By now, I suspect most of my readers have read about an incident involving students at Wheaton College, perhaps the leading evangelical institution of higher learning. As first reported by the Chicago Tribune, five members of Wheaton’s football team assaulted one of their teammates in March 2016. The victim transferred to another school, while the attackers remained at Wheaton and on the team after writing an essay and completing community service. (Warrants have since been issued for the arrest of the players, who have belatedly been suspended from football activities. As of this morning, two of the five have surrendered to police.)
“Campus is pretty shell-shocked,” one Wheaton senior told the Washington Post. Understandably. If true, the reports in the Tribune and Post describe behavior that is absolutely inconsistent with the goals and values of any learning community, especially one that exists “For Christ and His Kingdom.”
The assault is disturbing in and of itself. And the fact that it was committed by football players should revive ongoing conversations about hazing in college athletics and the relationship of football in particular to higher education. (Again, particularly in Christian settings.) But there was one other aspect of the Tribune article that drew significant attention:
The freshman told investigators that he was placed in the back seat of a teammate’s vehicle and held down by at least two players while others piled into the vehicle. After the vehicle began moving, the players played Middle Eastern music and made offensive comments about Muslims, according to the victim’s account.
At one point, the players suggested to the freshman that he had been kidnapped by Muslims who wanted to fornicate with goats, the teen told investigators. They patted his foot and suggested he would be their “goat” for the evening, the records said.
The freshman told investigators that his teammates restrained him with more duct tape during the drive, pulled down his shorts and underwear, then repeatedly tried to insert an object into his rectum. After the freshman yelled at them to stop, he was beaten, he said.
I’ve no doubt there’s more to this story. But even if it’s only coincidence, it’s hard not to miss that an assault allegedly involving “offensive comments about Muslims” took place just a month after Wheaton professor Larycia Hawkins announced she would not return to teach. (As you may recall, Hawkins had been suspended after suggesting that Muslims and Christians worship the same God, an administrative decision that sparked fierce debate on campus and well beyond it.)
But that aspect of the Wheaton football story also reminded me of a major new survey published this summer by the Pew Research Center. In it, 75% of Muslims in America who were surveyed agreed that there is “a lot of discrimination” against them. 62% did not think that the American people see Islam “as part of mainstream society.” That’s considerably higher than the 50% of all Americans who agree with that statement…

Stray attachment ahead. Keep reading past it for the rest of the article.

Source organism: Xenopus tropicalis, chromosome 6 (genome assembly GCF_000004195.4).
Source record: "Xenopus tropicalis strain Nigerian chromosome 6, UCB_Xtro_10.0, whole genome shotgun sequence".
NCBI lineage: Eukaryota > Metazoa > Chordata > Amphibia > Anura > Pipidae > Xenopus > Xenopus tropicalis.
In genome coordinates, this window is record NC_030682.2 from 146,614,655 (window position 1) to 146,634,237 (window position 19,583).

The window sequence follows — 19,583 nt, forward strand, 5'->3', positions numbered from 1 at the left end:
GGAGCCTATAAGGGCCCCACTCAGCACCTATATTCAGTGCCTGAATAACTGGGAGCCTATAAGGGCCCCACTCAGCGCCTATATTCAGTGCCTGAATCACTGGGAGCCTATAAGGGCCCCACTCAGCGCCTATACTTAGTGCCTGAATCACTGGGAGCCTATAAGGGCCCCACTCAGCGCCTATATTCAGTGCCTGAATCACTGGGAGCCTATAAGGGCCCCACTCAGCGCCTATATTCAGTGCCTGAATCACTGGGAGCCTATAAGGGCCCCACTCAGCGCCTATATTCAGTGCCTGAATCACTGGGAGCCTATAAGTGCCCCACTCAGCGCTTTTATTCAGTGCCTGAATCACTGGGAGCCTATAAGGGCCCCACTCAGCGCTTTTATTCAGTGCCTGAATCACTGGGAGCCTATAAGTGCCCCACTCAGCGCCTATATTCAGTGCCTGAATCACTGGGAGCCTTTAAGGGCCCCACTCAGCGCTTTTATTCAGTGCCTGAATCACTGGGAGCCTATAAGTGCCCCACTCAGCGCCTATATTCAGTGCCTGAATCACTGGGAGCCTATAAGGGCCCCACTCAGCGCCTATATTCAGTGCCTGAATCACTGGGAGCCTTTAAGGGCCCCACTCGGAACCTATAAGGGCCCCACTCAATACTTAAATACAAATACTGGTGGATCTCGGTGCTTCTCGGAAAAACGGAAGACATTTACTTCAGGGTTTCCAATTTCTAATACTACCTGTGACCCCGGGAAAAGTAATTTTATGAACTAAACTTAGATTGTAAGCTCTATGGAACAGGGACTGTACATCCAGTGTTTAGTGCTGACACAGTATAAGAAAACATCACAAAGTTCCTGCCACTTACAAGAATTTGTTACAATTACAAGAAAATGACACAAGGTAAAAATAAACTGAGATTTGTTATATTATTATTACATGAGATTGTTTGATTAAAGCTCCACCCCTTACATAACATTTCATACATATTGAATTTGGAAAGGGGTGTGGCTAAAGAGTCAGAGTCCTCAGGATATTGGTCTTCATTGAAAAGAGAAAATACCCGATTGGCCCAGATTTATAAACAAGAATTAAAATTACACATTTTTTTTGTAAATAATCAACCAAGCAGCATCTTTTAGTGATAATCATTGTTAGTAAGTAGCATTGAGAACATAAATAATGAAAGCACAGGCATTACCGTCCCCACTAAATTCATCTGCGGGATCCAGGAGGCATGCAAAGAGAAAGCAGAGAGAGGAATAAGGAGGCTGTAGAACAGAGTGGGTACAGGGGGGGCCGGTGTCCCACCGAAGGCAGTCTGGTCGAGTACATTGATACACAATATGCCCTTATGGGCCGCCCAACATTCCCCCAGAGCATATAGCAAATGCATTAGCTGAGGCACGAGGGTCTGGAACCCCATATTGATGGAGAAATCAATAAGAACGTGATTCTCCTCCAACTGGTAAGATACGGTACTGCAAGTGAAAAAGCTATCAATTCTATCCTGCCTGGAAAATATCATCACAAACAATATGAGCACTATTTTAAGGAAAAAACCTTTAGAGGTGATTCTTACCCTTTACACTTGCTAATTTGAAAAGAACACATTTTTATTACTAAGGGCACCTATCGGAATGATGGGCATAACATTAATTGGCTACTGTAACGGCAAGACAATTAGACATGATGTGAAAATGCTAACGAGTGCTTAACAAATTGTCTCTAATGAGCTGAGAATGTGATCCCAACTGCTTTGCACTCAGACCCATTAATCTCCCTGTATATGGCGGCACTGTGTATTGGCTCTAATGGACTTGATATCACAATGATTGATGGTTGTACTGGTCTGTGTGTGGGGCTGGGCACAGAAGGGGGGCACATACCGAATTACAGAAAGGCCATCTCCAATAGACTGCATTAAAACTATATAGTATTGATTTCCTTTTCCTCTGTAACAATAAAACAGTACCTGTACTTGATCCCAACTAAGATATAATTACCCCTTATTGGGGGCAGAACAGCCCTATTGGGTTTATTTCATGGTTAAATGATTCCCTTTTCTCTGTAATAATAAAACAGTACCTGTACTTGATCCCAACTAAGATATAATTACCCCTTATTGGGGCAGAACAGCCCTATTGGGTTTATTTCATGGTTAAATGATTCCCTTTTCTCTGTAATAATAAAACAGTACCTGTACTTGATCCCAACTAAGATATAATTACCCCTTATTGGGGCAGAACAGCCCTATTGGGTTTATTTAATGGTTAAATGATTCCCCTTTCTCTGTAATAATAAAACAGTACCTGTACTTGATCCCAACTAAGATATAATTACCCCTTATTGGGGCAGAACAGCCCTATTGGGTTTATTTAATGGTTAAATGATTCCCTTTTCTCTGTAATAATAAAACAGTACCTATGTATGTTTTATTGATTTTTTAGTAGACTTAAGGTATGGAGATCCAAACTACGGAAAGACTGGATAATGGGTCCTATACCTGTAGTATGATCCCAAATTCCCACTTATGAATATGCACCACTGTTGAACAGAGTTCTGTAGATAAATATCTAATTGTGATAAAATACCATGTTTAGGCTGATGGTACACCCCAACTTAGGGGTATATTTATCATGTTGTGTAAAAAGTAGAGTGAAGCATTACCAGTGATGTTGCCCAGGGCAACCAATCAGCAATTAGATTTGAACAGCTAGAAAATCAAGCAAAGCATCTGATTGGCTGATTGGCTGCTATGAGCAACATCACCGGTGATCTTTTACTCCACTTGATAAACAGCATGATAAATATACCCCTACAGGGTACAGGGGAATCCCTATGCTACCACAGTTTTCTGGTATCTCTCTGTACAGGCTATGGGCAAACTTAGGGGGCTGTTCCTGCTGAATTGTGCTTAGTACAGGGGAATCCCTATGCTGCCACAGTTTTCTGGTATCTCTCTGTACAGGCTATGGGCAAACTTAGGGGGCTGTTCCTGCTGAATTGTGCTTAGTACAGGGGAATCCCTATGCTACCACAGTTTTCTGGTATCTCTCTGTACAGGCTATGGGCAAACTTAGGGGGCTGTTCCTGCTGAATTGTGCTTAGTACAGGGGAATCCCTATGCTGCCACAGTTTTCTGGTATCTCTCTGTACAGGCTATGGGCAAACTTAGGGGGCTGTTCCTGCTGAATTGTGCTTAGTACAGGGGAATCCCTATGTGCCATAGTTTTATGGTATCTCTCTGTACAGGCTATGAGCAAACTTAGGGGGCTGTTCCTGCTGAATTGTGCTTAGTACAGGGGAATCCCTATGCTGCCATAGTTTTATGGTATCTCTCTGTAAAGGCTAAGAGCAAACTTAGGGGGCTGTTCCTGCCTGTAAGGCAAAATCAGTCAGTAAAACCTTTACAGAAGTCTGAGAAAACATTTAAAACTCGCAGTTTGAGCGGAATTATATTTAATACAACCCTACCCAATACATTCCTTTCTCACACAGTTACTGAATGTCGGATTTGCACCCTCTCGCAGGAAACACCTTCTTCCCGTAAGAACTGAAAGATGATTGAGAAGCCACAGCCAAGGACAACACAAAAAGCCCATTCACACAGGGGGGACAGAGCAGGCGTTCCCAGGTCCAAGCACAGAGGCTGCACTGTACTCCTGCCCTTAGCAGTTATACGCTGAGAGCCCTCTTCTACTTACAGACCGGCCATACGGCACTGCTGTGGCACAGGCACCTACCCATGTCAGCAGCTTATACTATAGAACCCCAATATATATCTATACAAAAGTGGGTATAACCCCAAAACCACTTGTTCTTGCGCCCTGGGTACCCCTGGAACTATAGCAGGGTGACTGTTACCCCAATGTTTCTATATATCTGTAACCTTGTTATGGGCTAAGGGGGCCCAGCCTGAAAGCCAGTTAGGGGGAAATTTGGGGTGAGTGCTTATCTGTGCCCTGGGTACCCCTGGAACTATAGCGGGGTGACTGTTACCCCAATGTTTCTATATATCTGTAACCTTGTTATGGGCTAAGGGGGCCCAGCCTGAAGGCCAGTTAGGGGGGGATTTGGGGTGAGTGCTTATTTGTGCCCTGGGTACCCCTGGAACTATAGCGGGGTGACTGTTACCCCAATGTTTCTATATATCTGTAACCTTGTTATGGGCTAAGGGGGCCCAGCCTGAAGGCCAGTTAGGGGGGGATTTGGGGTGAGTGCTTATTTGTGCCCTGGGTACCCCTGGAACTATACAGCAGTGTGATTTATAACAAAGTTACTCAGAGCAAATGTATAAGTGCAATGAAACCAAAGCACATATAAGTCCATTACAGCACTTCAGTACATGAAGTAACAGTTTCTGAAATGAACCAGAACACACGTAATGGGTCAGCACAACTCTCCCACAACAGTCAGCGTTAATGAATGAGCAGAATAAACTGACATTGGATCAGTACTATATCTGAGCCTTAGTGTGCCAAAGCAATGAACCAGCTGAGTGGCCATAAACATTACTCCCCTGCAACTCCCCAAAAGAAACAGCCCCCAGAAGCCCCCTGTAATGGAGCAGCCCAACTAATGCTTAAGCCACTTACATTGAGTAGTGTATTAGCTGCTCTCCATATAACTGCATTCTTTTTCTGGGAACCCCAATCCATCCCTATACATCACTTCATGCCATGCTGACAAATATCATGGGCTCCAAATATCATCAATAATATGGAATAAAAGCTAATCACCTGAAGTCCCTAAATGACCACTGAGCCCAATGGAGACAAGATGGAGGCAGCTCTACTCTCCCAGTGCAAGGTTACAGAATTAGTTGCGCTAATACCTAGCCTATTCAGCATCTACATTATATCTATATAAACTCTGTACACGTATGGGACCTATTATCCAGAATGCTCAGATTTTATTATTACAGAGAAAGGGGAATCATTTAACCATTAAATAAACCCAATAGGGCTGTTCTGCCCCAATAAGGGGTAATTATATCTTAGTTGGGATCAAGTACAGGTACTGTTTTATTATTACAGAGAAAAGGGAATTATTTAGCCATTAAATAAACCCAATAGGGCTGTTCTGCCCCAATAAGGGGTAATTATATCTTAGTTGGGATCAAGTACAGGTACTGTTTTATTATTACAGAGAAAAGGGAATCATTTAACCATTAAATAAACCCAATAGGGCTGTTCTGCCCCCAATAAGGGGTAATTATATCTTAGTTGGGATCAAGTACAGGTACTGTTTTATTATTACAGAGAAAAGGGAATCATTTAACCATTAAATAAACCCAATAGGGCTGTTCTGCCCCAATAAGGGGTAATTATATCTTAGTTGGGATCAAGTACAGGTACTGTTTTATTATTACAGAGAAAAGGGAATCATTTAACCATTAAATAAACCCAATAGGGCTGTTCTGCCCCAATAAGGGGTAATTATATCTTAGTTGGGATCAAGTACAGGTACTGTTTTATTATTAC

…but lower than the 67% of white evangelicals who endorse it. Such Christians are also much more likely than the general population to agree that:
- “Islam encourages violence more than other faiths” (63% of evangelicals say yes, 41% overall)
- “There is a great deal or fair amount of extremism among U.S. Muslims” (56% vs. 35%)
- “There is natural conflict between Islam and democracy” (72% vs. 44%)
And a significant minority of that group believes that the majority of U.S. Muslims are anti-American (38% of white evangelicals vs. 25% of the larger American population).
So between that survey’s findings about evangelical views of Muslims and the inevitable revival of questions surrounding Islam and an evangelical flagship school like Wheaton, now seems like a good time for me to remind people of From Bubble to Bridge, the InterVarsity Press book in which my Bethel University colleagues Marion Larson and Sara Shady make an evangelical Christian case for interfaith engagement:
The premise of this book is that Christians who seek to live and serve graciously in a religiously diverse world must also deliberately and thoughtfully engage with our religious neighbors. We firmly believe that not only is such engagement in line with God’s command that we love all of our neighbors, including those who believe differently; it also helps us to develop a mature, committed faith that’s at the same time humble and open to learning from others. (3)
Sara and Marion argue first that interfaith engagement is a civic imperative for a religiously plural society. But in ch. 2, they add that it is a religious imperative for American Christians who are commanded to love their neighbors as themselves… but whose “track record isn’t so great when it comes to our treatment of religious neighbors” (37).
“Imagine,” they continue, “how welcoming and restorative it can be for religious neighbors to be treated with respect by the Christians they encounter, to have these Christians treat them as if their spiritual lives are genuine and meaningful—and that this is a part of them from which Christians can learn” (40). But this is only part of the imperative: “Loving our religious neighbors goes beyond our personal interactions with them. Hospitality also implies a responsibility to support religious others at the social and political level, and an important way to provide such support is to fight religious prejudice” (46).
So as the latest controversy at Wheaton continues to develop, I hope those of us in Christian higher ed will seize the opportunity to repent of our own failures to love our Muslim and other neighbors and to find new ways “to include interfaith service and dialogue on and off campus as an important aspect of education and spiritual development” (5).